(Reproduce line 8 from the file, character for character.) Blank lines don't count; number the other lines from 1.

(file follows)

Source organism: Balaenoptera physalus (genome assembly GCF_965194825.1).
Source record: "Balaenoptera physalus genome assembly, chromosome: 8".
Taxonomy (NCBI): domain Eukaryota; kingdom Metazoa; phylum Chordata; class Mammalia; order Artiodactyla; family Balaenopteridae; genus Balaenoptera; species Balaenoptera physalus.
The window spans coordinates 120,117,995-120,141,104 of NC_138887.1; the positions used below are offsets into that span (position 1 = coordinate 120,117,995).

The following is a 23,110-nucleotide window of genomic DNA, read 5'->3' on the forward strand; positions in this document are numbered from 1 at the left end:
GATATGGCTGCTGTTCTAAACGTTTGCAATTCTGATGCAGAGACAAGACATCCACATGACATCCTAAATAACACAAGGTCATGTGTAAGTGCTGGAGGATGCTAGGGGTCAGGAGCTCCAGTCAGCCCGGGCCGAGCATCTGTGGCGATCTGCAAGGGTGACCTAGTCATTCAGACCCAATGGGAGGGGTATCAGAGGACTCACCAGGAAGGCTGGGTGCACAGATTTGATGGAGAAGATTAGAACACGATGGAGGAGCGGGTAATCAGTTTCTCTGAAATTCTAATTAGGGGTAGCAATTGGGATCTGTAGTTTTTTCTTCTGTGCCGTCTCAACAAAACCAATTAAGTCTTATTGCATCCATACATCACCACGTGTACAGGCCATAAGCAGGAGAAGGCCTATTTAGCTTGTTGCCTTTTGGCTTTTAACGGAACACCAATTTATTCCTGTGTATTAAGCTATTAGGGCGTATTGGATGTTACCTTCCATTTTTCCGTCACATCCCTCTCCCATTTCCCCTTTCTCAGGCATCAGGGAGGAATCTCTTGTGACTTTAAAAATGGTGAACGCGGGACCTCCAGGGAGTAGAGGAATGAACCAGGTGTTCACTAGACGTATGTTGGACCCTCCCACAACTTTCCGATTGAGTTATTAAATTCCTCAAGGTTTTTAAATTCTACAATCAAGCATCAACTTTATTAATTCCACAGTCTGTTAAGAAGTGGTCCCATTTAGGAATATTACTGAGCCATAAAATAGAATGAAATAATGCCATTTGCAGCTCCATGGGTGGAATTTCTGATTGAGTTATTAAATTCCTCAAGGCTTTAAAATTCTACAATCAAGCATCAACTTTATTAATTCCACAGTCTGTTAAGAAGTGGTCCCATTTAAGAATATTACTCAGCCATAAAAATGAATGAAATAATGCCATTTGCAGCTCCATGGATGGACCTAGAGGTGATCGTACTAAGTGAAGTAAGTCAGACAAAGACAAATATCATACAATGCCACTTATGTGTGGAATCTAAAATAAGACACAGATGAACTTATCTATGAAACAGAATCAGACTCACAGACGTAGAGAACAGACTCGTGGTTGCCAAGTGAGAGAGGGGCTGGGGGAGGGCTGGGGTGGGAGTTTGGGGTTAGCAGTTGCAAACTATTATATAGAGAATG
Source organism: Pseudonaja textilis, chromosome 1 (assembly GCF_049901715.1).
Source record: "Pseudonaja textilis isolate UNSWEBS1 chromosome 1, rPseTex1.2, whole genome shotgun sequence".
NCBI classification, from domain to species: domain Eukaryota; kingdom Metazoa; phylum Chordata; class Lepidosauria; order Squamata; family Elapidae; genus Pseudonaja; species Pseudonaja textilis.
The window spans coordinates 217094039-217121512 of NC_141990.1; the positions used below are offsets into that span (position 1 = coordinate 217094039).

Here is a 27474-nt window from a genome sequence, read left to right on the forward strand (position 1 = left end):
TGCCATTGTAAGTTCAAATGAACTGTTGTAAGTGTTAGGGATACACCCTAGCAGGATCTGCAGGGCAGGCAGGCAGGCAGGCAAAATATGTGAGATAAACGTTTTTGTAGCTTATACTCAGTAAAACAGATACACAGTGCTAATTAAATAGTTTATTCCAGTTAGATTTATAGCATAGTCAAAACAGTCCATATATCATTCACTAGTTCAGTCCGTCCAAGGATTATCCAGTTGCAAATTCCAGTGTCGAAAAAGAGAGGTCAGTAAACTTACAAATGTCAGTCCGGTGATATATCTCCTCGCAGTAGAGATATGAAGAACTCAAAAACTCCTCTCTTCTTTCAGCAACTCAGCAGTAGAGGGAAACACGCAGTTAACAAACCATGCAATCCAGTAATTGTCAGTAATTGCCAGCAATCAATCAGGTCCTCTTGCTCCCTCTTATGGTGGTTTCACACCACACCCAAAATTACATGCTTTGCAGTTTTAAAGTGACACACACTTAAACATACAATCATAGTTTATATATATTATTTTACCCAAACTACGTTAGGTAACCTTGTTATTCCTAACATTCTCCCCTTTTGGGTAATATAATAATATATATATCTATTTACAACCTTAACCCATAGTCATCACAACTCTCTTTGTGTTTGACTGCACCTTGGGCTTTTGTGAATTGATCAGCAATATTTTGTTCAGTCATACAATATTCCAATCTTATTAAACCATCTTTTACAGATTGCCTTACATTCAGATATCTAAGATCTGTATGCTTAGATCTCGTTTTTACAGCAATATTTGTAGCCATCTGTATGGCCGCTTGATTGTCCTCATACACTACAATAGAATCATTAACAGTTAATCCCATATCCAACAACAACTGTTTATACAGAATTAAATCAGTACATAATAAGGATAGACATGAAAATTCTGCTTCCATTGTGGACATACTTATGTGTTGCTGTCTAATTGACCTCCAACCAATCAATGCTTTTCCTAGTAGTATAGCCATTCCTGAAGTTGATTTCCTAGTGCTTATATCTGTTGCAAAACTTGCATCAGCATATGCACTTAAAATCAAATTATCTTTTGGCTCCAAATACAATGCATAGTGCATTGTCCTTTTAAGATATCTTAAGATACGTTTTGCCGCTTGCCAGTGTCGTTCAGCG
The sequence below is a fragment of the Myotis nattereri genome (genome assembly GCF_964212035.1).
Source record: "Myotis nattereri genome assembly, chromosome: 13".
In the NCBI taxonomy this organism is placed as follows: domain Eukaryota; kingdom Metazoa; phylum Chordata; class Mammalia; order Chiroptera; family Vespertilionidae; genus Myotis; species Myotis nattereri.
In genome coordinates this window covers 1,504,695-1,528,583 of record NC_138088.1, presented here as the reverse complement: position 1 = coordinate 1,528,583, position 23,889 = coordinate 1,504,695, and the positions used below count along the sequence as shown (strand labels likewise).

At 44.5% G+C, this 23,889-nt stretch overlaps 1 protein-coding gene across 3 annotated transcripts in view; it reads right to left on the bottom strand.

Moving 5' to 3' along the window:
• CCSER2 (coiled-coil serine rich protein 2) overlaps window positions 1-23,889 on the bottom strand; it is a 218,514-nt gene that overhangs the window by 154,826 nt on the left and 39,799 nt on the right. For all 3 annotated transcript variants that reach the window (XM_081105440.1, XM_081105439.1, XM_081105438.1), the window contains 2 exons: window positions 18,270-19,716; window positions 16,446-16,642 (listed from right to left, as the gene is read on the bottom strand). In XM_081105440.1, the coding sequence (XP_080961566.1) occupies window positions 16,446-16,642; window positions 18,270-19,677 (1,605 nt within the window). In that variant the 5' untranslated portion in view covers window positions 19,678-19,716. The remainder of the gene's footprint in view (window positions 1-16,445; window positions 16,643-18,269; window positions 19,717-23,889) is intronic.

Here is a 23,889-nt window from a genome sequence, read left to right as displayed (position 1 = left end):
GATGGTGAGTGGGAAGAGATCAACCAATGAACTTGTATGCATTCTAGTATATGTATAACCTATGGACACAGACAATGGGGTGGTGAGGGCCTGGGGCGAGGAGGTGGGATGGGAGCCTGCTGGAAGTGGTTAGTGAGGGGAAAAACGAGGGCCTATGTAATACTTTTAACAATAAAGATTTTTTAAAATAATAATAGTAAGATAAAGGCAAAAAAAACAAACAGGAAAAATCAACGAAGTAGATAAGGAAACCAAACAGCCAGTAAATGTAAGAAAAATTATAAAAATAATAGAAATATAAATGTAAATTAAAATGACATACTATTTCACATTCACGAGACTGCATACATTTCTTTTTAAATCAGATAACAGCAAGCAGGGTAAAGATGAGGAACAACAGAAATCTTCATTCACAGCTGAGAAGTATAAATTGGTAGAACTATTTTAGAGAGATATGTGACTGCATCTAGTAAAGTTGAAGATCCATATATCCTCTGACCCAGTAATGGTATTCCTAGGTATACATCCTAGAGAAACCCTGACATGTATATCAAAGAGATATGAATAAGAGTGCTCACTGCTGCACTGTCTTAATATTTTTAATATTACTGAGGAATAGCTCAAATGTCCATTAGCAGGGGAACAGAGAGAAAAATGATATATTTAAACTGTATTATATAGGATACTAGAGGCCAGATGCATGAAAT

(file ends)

Source record: "Pseudonaja textilis isolate UNSWEBS1 chromosome 1, rPseTex1.2, whole genome shotgun sequence".